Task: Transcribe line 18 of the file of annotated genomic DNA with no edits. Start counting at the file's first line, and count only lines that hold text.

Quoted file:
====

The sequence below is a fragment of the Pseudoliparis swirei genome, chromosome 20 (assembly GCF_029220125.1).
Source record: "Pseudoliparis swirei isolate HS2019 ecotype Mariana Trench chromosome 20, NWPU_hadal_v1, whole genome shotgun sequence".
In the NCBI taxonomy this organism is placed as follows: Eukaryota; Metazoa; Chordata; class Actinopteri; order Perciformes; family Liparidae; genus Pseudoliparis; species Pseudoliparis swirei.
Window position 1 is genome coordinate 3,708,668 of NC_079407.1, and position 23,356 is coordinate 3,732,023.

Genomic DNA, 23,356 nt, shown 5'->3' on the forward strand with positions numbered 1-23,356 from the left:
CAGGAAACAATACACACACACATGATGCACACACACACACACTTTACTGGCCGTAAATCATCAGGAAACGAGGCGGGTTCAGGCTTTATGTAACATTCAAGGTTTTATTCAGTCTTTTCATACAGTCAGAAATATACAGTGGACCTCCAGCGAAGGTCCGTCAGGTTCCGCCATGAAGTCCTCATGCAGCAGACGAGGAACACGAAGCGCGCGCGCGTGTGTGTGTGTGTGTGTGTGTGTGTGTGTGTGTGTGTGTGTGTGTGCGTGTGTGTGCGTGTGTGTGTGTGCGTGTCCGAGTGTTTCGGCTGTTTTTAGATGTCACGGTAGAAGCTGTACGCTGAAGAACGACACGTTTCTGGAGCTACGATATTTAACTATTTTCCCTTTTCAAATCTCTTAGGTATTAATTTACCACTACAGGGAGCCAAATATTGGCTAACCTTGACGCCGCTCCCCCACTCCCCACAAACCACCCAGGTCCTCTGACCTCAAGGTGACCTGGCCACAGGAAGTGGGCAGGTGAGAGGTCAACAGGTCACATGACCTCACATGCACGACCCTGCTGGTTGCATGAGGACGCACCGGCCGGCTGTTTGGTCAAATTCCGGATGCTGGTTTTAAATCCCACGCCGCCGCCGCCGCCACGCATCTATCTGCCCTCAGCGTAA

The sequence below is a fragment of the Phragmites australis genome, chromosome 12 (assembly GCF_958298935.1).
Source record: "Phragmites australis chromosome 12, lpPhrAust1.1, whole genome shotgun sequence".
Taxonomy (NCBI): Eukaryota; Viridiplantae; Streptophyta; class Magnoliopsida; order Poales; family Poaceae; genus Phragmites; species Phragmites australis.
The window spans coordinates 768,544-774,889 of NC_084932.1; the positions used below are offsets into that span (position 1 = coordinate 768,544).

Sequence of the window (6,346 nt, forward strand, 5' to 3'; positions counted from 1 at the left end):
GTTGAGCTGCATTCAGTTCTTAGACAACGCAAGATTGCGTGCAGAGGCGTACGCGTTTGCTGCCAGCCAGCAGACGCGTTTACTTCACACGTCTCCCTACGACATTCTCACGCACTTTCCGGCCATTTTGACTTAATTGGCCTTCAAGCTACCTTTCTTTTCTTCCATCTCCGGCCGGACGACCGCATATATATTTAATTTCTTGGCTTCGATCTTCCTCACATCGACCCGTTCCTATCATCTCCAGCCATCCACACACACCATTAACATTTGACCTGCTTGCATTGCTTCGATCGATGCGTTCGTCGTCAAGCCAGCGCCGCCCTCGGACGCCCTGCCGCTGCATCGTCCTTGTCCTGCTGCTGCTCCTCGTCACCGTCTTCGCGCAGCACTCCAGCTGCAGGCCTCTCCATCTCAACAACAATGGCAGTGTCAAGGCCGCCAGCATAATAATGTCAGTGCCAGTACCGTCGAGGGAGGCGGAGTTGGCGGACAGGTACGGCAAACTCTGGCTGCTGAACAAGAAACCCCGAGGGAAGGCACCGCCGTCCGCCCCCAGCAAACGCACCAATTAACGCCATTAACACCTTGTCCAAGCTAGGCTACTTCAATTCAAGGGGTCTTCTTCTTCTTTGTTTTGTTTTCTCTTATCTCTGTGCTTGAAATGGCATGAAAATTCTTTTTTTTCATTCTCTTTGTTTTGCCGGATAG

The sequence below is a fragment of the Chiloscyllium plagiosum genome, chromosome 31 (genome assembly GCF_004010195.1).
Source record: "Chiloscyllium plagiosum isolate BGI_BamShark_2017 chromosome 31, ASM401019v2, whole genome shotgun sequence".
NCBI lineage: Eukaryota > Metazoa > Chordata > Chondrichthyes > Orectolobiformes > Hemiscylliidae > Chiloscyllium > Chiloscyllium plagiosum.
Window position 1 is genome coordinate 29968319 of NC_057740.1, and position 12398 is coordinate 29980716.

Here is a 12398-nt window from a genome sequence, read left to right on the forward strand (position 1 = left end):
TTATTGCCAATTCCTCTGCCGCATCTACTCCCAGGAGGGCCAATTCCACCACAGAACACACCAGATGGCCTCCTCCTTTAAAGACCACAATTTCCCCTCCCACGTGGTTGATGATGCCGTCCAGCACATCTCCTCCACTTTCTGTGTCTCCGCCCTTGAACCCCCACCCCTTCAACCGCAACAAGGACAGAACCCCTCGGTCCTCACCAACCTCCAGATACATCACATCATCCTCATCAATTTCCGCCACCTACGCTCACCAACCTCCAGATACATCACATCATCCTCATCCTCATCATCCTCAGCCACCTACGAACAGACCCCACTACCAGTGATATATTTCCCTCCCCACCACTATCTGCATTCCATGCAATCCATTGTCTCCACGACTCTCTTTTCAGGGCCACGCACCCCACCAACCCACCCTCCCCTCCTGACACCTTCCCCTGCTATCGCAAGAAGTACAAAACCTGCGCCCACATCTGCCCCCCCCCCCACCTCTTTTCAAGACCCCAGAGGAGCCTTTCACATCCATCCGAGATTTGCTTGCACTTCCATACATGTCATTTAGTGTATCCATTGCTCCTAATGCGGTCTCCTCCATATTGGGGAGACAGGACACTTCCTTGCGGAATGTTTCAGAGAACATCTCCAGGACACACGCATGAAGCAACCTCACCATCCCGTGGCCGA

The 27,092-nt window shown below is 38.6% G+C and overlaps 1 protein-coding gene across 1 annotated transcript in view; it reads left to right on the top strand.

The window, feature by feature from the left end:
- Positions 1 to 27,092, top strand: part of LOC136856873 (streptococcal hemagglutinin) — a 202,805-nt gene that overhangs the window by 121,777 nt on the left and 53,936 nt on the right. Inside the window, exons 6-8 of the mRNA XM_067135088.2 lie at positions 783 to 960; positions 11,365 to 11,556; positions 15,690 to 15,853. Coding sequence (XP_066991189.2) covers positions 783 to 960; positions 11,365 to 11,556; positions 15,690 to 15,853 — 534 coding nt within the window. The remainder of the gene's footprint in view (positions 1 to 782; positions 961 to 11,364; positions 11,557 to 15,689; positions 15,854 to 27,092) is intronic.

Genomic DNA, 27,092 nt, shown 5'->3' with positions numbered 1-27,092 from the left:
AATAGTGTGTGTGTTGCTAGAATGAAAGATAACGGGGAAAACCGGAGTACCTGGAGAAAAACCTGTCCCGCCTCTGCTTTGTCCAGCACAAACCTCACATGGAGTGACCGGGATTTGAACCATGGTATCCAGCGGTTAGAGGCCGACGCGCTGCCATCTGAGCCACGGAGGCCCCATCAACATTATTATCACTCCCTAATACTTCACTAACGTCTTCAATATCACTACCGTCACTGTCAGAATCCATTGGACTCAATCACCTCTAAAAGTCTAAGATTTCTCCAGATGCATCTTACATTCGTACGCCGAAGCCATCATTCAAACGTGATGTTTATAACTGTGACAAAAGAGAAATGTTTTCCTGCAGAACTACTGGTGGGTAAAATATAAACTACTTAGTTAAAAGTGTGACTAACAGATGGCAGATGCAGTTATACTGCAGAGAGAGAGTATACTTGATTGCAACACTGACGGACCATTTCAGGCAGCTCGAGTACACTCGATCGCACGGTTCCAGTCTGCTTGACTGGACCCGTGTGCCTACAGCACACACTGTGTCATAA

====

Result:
TTATTGCCAATTCCTCTGCCGCATCTACTCCCAGGAGGGCCAATTCCACCACAGAACACACCAGATGGCCTCCTCCTTTAAAGACCACAATTTCCCCTCCCACGTGGTTGATGATGCCGTCCAGCACATCTCCTCCACTTTCTGTGTCTCCGCCCTTGAACCCCCACCCCTTCAACCGCAACAAGGACAGAACCCCTCGGTCCTCACCAACCTCCAGATACATCACATCATCCTCATCAATTTCCGCCACCTACGCTCACCAACCTCCAGATACATCACATCATCCTCATCCTCATCATCCTCAGCCACCTACGAACAGACCCCACTACCAGTGATATATTTCCCTCCCCACCACTATCTGCATTCCATGCAATCCATTGTCTCCACGACTCTCTTTTCAGGGCCACGCACCCCACCAACCCACCCTCCCCTCCTGACACCTTCCCCTGCTATCGCAAGAAGTACAAAACCTGCGCCCACATCTGCCCCCCCCCCCACCTCTTTTCAAGACCCCAGAGGAGCCTTTCACATCCATCCGAGATTTGCTTGCACTTCCATACATGTCATTTAGTGTATCCATTGCTCCTAATGCGGTCTCCTCCATATTGGGGAGACAGGACACTTCCTTGCGGAATGTTTCAGAGAACATCTCCAGGACACACGCATGAAGCAACCTCACCATCCCGTGGCCGA